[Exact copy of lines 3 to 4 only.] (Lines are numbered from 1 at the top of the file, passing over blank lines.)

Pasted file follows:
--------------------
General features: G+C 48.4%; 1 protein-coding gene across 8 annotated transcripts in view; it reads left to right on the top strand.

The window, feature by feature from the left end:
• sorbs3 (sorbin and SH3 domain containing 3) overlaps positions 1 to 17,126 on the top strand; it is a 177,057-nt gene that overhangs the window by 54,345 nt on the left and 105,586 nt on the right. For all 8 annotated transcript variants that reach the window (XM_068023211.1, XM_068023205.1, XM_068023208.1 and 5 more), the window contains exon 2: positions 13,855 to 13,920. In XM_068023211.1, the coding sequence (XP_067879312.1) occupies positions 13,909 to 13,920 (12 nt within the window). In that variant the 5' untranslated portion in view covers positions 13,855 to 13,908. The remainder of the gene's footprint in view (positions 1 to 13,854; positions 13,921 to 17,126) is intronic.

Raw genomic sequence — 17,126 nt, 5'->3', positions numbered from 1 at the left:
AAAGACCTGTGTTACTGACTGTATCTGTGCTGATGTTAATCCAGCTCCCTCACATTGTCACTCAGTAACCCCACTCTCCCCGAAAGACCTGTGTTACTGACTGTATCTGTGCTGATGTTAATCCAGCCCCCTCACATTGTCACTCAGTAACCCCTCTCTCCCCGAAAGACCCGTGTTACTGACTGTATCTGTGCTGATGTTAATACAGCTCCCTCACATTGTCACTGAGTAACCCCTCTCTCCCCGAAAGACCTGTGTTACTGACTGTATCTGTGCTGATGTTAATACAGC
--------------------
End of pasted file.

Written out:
• sorbs3 (sorbin and SH3 domain containing 3) overlaps positions 1 to 17,126 on the top strand; it is a 177,057-nt gene that overhangs the window by 54,345 nt on the left and 105,586 nt on the right. For all 8 annotated transcript variants that reach the window (XM_068023211.1, XM_068023205.1, XM_068023208.1 and 5 more), the window contains exon 2: positions 13,855 to 13,920. In XM_068023211.1, the coding sequence (XP_067879312.1) occupies positions 13,909 to 13,920 (12 nt within the window). In that variant the 5' untranslated portion in view covers positions 13,855 to 13,908. The remainder of the gene's footprint in view (positions 1 to 13,854; positions 13,921 to 17,126) is intronic.

Raw genomic sequence — 17,126 nt, 5'->3', positions numbered from 1 at the left: